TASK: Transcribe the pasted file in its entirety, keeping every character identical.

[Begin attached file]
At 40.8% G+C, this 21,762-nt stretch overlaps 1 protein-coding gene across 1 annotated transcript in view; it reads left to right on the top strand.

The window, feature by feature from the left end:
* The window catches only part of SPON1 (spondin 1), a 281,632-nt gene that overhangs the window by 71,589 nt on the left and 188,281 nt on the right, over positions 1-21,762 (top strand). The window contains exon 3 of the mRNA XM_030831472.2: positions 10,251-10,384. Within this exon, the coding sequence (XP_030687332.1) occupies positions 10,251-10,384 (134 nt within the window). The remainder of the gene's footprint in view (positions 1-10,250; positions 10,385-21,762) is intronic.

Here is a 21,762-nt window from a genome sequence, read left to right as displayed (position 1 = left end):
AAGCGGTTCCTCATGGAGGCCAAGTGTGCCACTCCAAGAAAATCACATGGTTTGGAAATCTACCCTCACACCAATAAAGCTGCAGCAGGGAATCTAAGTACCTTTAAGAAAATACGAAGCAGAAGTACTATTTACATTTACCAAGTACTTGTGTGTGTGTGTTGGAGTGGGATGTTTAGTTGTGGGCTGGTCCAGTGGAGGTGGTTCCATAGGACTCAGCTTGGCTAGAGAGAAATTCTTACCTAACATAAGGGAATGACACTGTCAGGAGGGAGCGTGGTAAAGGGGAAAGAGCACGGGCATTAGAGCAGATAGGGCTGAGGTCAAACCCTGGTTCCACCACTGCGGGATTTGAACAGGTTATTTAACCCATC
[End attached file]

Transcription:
At 40.8% G+C, this 21,762-nt stretch overlaps 1 protein-coding gene across 1 annotated transcript in view; it reads left to right on the top strand.

The window, feature by feature from the left end:
* The window catches only part of SPON1 (spondin 1), a 281,632-nt gene that overhangs the window by 71,589 nt on the left and 188,281 nt on the right, over positions 1-21,762 (top strand). The window contains exon 3 of the mRNA XM_030831472.2: positions 10,251-10,384. Within this exon, the coding sequence (XP_030687332.1) occupies positions 10,251-10,384 (134 nt within the window). The remainder of the gene's footprint in view (positions 1-10,250; positions 10,385-21,762) is intronic.

Here is a 21,762-nt window from a genome sequence, read left to right as displayed (position 1 = left end):
AAGCGGTTCCTCATGGAGGCCAAGTGTGCCACTCCAAGAAAATCACATGGTTTGGAAATCTACCCTCACACCAATAAAGCTGCAGCAGGGAATCTAAGTACCTTTAAGAAAATACGAAGCAGAAGTACTATTTACATTTACCAAGTACTTGTGTGTGTGTGTTGGAGTGGGATGTTTAGTTGTGGGCTGGTCCAGTGGAGGTGGTTCCATAGGACTCAGCTTGGCTAGAGAGAAATTCTTACCTAACATAAGGGAATGACACTGTCAGGAGGGAGCGTGGTAAAGGGGAAAGAGCACGGGCATTAGAGCAGATAGGGCTGAGGTCAAACCCTGGTTCCACCACTGCGGGATTTGAACAGGTTATTTAACCCATC